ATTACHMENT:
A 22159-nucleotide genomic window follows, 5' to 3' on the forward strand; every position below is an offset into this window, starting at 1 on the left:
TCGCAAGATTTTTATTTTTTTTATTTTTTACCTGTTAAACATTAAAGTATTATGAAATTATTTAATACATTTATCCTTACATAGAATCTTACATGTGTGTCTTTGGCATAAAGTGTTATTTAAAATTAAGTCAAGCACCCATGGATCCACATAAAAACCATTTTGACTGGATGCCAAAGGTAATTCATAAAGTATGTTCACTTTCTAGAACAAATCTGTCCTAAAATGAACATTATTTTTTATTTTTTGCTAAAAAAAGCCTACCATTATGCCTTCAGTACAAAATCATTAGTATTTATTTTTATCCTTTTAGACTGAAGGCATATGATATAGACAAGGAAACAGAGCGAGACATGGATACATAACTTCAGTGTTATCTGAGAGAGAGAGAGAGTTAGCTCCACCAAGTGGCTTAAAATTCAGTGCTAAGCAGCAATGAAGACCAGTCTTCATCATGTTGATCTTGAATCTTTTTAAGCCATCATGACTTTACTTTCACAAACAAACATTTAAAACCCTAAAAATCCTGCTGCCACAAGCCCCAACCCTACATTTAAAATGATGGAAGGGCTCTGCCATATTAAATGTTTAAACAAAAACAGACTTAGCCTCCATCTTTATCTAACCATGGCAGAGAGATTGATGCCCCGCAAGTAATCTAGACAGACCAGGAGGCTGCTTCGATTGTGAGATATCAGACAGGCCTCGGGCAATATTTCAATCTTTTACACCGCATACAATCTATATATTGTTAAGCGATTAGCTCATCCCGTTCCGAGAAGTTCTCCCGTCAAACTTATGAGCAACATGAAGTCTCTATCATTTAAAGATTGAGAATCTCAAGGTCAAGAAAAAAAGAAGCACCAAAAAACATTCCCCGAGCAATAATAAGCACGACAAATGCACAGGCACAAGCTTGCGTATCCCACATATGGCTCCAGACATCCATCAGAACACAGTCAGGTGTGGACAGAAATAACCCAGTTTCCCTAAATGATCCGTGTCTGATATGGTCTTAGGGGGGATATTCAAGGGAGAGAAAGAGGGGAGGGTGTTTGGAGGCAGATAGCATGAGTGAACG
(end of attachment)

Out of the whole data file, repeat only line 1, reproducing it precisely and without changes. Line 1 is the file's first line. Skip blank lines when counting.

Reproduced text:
A 22159-nucleotide genomic window follows, 5' to 3' on the forward strand; every position below is an offset into this window, starting at 1 on the left: